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Growing Up On The Sea
by U.S. Navy MC3 Isaak Martinez
November 1, 2021

Sailors sometimes join the Navy as a tradition or to find new experiences. They may have prior enlisted family or friends, or not come from a military background whatsoever.

In the case of Operations Specialist Seaman Jordan Massey, his father’s 20-plus years of naval experience reflected onto him in the best of ways.

October 5, 2021 - Operations Specialist Seaman Jordan Massey on the amphibious assault ship USS Essex (LHD 2) during flight operations. Essex and the 11th Marine Expeditionary Unit are deployed to the U.S. 5th Fleet area of operations in support of naval operations to ensure maritime stability and security in the Central Region, connecting the Mediterranean and the Pacific through the western Indian Ocean and three strategic choke points. (U.S. Navy photo by Mass Communication Specialist 3rd Class Isaak Martinez)
October 5, 2021 - Operations Specialist Seaman Jordan Massey on the amphibious assault ship USS Essex (LHD 2) during flight operations. Essex and the 11th Marine Expeditionary Unit are deployed to the U.S. 5th Fleet area of operations in support of naval operations to ensure maritime stability and security in the Central Region, connecting the Mediterranean and the Pacific through the western Indian Ocean and three strategic choke points. (U.S. Navy photo by Mass Communication Specialist 3rd Class Isaak Martinez)

Retired Chief Warrant Officer Troy Massey enlisted in February of 1994 as an operations specialist and rose through the ranks as a chief petty officer before being commissioned as a chief warrant officer in 2008. In 2002, Jordan Massey, his second son, was born and would come to learn and grow fond of his father’s ever-growing career and follow in his footsteps.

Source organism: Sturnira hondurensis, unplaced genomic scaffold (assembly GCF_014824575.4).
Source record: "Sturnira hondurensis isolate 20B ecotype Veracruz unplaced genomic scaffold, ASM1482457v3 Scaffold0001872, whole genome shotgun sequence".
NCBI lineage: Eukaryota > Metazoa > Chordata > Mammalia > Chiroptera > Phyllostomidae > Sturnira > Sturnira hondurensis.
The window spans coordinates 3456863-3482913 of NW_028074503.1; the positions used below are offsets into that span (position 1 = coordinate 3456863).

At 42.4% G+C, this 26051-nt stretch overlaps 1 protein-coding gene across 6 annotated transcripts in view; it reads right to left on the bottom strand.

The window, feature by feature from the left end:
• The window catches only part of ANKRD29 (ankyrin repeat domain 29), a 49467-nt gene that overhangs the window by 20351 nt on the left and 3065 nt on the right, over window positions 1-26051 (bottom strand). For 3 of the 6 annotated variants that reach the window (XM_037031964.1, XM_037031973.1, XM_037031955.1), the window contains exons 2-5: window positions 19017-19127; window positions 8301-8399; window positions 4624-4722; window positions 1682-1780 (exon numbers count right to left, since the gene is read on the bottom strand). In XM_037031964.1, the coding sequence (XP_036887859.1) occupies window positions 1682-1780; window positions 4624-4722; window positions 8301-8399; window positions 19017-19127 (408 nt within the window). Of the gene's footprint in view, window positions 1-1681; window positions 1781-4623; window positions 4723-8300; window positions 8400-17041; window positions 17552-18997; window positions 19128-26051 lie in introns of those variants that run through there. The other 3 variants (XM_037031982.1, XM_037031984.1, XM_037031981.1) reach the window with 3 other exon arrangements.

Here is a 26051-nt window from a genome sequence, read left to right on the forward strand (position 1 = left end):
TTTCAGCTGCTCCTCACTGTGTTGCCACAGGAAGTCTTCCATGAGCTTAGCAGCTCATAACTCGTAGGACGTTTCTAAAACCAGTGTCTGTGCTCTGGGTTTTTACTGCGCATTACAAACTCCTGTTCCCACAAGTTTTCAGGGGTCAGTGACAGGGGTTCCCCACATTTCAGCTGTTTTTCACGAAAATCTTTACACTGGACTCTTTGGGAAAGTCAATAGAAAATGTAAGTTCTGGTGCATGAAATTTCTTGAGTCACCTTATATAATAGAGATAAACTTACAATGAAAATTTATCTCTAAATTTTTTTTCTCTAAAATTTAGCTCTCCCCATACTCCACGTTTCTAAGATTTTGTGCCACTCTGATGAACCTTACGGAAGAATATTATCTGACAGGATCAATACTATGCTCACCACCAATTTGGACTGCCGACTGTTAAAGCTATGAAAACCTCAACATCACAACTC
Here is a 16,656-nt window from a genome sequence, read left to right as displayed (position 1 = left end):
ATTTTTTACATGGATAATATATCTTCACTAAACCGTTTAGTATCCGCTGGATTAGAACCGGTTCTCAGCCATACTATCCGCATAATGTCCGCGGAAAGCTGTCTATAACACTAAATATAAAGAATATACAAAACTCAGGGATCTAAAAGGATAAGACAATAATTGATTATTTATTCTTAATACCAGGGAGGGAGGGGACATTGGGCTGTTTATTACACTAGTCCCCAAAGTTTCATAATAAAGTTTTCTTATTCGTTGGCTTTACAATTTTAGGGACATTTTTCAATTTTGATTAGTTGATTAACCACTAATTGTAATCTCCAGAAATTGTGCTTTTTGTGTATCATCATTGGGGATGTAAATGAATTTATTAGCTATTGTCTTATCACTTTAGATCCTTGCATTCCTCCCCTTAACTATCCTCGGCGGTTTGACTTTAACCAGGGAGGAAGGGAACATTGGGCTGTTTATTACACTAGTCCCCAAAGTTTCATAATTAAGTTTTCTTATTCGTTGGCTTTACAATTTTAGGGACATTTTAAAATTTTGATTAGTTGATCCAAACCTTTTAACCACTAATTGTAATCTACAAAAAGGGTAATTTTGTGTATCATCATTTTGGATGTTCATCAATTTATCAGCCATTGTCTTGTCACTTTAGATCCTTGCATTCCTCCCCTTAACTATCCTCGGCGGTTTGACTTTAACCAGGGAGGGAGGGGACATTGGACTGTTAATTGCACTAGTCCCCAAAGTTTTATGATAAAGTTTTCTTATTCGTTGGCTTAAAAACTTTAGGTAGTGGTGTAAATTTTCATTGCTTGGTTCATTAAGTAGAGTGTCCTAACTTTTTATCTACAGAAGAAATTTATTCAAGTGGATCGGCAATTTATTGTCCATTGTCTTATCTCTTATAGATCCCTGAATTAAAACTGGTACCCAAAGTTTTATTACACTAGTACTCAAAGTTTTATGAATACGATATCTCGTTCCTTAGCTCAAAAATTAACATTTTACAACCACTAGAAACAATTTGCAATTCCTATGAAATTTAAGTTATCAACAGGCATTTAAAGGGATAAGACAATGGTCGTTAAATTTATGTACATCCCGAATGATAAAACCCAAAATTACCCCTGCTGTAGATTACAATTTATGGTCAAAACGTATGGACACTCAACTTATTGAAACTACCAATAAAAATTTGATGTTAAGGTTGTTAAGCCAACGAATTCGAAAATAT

“Growing up, I was very close with my father,” explained Massey, “So, I understood what was going on with him more and that has helped shape me to the person I am today in the Navy. I expected a lot of what is happening to me now in my career, and my dad’s job gave me a good foundation of who I am today in regards to position and overall expectations.”

Massey explained he understood the Navy lifestyle from his fathers multiple deployments. “The main thing I took away was to always be respectful. Especially when my dad was gone, I was feeling alone a lot of the time, but knowing it was not permanent and that it only lasted six or seven months. Once he was back, I knew he would be all in. He made me realize the things I might be going through aren’t permanent.”

Further understanding his father’s career, Massey is still deciding what to do with his own. “I’m asking myself if I really want to do this since it is my first deployment. But if I stay in [the military], my goal is to beat my dad. My dad has 20-plus years in the Navy, and I joke to him about it all the time that I will do better than he did, but I really have a long way to go.”

With the teachings of his father, Massey saw what attributes his father exhibited the most ... how successful and how caring he is.

The Massey family reunites after now retired Chief Warrant Officer Troy Massey's returns from a deployment on August 15, 2004.  (Photo courtesy of U.S. Navy Operations Specialist Seaman Jordan Massey)
The Massey family reunites after now retired Chief Warrant Officer Troy Massey's returns from a deployment on August 15, 2004.  (Photo courtesy of U.S. Navy Operations Specialist Seaman Jordan Massey)

"He takes what he has learned and gives it to me knowing I’m in the same position he was. Doing that shows that he cares about me and makes me feel like he wants me to do better. I’ve taken a lot of his advice, and it’s really helped me the past six-and-a-half months. I think I’ve come a long way with my qualifications and knowing what an operations specialist does, and I have my dad to thank for it all,” Jordan Massey explains proudly.

“I could not have done it without him. Joining the Navy was one of the hardest things I have done leaving so much behind back home. Without his support, knowledge and motivation, there was no way I could do it all. If he was here, on the boat, I would tell him, ‘thank you.’”

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